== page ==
Hmmm -- welcome to the land of trial and error. Even a relative
newbie like myself can tell that you've hit on some questions that
have no definite answers -- and, luckily, one fairly easy question (not
that it has a definite answer either). Here's the answer to the easy
Glaze. Whether you want to use a glaze is entirely up to you, and may
depend on the non-clay elements of your piece. If you want a shine, but
don't want to glaze, the clays can be sanded and buffed to a fairly
high shine (the shine varies somewhat according to the type of clay).
Use wet/dry sandpaper (the finer grades of wet/dry sandpaper are used by
people who refinish their cars, so you can find them in auto-supply
places if not in regular hardware stores). Sand the piece wet -- some
people recommend doing the sanding under running water or with the piece
submerged. You can then buff with a piece of cloth (the leg of your
jeans will work) or with a Dremel moto-tool fitted with a muslin
polishing wheel. If you want to glaze, you can use Sculpey or Fimo
glaze, Future floor wax, or Flecto Varathane Diamond Elite (which I
haven't tried but have seen highly recommended). Don't use any spray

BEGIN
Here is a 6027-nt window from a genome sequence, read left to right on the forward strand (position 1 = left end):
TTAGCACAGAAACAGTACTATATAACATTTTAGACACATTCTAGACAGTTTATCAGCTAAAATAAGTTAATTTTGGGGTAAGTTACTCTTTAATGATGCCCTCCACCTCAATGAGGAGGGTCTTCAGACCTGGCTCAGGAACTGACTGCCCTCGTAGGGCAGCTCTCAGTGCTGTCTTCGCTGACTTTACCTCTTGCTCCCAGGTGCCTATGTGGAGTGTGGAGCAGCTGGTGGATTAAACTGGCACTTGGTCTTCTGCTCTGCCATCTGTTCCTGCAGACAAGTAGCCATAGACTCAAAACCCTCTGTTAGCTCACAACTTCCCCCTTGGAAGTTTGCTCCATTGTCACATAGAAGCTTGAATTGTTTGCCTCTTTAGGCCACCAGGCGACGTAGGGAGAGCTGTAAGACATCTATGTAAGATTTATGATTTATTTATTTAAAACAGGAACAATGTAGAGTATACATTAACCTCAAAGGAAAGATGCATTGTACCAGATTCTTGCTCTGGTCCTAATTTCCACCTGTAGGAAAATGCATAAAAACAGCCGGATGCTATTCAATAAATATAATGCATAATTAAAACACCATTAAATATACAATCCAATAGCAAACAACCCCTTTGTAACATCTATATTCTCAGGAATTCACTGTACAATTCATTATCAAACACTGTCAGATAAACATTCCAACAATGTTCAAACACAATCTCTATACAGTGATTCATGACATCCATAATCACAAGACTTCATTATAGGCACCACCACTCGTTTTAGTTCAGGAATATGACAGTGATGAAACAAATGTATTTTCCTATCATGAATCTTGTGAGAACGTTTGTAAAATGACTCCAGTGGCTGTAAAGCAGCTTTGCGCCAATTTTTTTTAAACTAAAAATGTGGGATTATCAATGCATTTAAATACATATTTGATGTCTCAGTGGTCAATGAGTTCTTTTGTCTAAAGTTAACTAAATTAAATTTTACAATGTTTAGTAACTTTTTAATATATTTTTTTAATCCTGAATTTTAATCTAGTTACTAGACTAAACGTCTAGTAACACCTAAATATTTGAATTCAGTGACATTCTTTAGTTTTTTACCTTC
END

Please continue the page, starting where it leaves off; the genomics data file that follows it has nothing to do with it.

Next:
glazes or your piece will be sticky (if not immediately, sooner or
If you use the Fimo metallic powders (brushed onto the clay before
baking), you definitely need to glaze your piece after baking. I've
never worked with Pearl-Ex powders, so I don't know if you need to glaze
the piece after using them.
Re glues: check the archives of this group for discussions on which
glues work. After doing so, you may be left with the impression that NO
glues work, at least not infallibly. I've been using superglue
(cyanoacrilate), but doing so in the full knowledge that sooner or later
the jewelry findings are going to fall off. Wiping off the metal with
*** before gluing definitely helps. There's a lively discussion
going on about two-part epoxies versus Zap-a-Gap versus various other
glues, but at this point I'm content to reglue as necessary.
Re baking: it's hard to answer your question because there's no telling
what items your creativity will lead you to include in your clay work.
To overgeneralize, I'd say most things other than plastics probably can
be baked, but I'd do test runs to the extent possible before spending
hours on a piece and having the included elements melt and wreck it.
Re baking versus gluing: if you're not going to put any clay over the
included item, I'd bake the clay part first and glue the item on
afterward. Unless you've got clay over part of the item, baking it with
the clay piece is not going to make it adhere any better. HOWEVER --
before someone points out that I don't know what I'm talking about, let
me say that there have been some recent interesting posts about using
either diluent or translucent liquid Sculpey to make clay pieces adhere
to each other -- never having tried that with clay or anything else, I
don't know whether that method would help with adhering non-clay items
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